Within the scope of creation account interpretations, the Gap Theory is a fairly new idea. Though there may have been adherents to it previously, it was made popular by a Presbyterian minister by the name of Thomas Chalmers. He preached a series of sermons in 1804 in which he promoted the theory. The theory peaked in popularity when it was included in the Scofield Study Bible.
The Gap Theory holds that there was a gap perhaps as long as five billion years between Genesis 1:1 and Genesis 1:2. Genesis 1:1 states, “In the beginning God created the Heavens and the Earth.” According the theory, this is when God created a perfect world. To understand the scope of the theory a look at Genesis 1:2 in vital. Genesis 1:2 states, “Now the earth was formless and empty, darkness was over the surface of the deep, and the Spirit of God was hovering over the waters.
It is at this point that this interpretation gets interesting. What happened between verse one and verse two? Those that adhere to the Gap Theory hold that there is a mistranslation in most English versions. The word that is translated as “was” in Genesis 1:2 should be “became”. This one word describes a whole new meaning in Genesis 1:2. If the world became void it means that it had already existed. The theory proposes that the time period between verses one and two was marked by Satan’s rebellion against the creator. Satan lead the original creation in total rebellion.
Thus, the original creation that God had created was destroyed. Included in this original creation were prehistoric men, and prehistoric animals such as the dinosaurs. Following this rebellion, the world was covered with a cataclysmic flood, which proponents say can be evidenced in Genesis 1:2. The undisclosed time period between verses one and two allows for the various layers of sediment and rock to form. This interpretation continued with God hovering over the waters and deciding to create what we have today. The creation following the rebellion was done in six literal days, but still allows the earth to be billions of years old because of the gap between verses one and two.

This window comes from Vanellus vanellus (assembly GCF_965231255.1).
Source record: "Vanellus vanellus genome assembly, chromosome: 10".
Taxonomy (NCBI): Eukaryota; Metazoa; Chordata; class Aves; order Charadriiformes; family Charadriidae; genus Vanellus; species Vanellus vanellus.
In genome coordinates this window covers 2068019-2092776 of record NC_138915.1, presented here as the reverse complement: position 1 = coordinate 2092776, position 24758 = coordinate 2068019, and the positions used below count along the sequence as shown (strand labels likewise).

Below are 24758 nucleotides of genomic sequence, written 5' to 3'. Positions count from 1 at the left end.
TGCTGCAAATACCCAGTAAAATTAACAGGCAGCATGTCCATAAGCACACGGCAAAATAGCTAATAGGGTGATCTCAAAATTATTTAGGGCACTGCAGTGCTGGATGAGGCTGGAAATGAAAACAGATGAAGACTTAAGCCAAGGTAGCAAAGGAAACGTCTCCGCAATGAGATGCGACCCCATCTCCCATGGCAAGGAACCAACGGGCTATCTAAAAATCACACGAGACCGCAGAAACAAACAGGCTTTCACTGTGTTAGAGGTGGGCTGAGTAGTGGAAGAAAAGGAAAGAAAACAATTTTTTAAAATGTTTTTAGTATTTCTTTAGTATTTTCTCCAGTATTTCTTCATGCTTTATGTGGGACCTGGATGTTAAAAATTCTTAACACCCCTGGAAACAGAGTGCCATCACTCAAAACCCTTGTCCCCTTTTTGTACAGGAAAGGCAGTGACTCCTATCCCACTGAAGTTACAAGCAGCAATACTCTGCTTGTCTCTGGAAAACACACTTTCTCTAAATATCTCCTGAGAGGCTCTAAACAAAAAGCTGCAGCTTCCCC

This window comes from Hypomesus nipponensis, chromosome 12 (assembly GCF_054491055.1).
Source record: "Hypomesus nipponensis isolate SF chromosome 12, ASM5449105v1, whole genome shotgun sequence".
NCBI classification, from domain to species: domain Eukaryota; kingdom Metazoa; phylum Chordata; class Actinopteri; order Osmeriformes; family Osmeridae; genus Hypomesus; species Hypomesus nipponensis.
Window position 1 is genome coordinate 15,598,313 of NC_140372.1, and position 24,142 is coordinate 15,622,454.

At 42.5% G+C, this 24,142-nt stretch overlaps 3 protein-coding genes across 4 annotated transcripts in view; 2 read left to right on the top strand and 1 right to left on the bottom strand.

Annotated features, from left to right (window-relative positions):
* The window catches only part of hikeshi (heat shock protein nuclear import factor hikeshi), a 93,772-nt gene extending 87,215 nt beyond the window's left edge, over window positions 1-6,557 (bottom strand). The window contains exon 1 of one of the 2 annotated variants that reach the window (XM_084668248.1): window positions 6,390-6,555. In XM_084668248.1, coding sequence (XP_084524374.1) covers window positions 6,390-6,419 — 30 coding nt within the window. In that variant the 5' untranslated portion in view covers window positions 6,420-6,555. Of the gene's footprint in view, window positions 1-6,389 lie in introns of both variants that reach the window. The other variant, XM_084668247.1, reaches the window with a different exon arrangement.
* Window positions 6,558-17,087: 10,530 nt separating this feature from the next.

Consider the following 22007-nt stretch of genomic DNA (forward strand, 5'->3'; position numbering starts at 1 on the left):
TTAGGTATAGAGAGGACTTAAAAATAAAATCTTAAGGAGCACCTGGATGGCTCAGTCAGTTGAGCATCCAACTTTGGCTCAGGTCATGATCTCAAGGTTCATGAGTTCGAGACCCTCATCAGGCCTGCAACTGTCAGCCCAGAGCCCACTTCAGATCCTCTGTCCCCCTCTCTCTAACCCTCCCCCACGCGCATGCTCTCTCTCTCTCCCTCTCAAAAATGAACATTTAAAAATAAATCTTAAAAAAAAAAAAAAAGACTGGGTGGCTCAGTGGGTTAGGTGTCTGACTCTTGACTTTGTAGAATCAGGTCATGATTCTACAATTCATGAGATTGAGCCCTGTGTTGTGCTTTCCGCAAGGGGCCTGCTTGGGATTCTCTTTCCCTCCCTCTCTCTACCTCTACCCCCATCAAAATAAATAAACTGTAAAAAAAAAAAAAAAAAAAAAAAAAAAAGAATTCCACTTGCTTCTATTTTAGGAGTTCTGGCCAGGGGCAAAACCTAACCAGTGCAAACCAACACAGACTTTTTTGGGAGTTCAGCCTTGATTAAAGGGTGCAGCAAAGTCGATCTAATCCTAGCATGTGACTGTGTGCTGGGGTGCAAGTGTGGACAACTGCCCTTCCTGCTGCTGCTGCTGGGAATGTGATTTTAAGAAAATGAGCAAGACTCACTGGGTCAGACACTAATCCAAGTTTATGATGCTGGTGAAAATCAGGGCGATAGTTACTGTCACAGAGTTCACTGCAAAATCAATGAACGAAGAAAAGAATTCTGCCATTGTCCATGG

The view was very popular for a time, but there are some concerns for it. Among these concerns are that the Hebrew grammar in verses one and two go against it. From an exegetical standpoint time is not inserted between verses one and two, because verse two does not follow in that manner. This can be seen by using a grammatical device in Hebrew called a waw-disjunctive. The Hebrew word waw, which means “and”, is connected with a noun. In this case the noun is the earth, and this literary device links up to the previous verse. It does so that it may describe verse one more fully, and thus time is not permittable to be inserted.
 Dan Story, Defending Your Faith (Grand Rapids, MI: Kregel Publications, 1997), 147.
 Genesis 1:1 (New International Version).
 Robert J Utley, How It All Began: Genesis 1-11 (Marshall, TX: Bible Lessons International, 2001), 24.
 Genesis 1:2 (New International Version).
 James M. Boice, Genesis: An Expositional Commentary, vol. 1, (Grand Rapids, MI: Zondervan, 1982), 50-52.
 James E. Smith, The Pentateuch (Joplin, MO: College Press, 1993), 50.
 C.I. Scofield, The Scofield Reference Bible (New York, NY: Oxford University Press, 1909), 3.
 Carl F.H. Henry, God, Revelation, and Authority (Wheaton, IL: Crossway, 1999), 144.
 Paul S. Carleen, The Handbook to Bible Study (New York, NY: Oxford University Press, 1987), 328.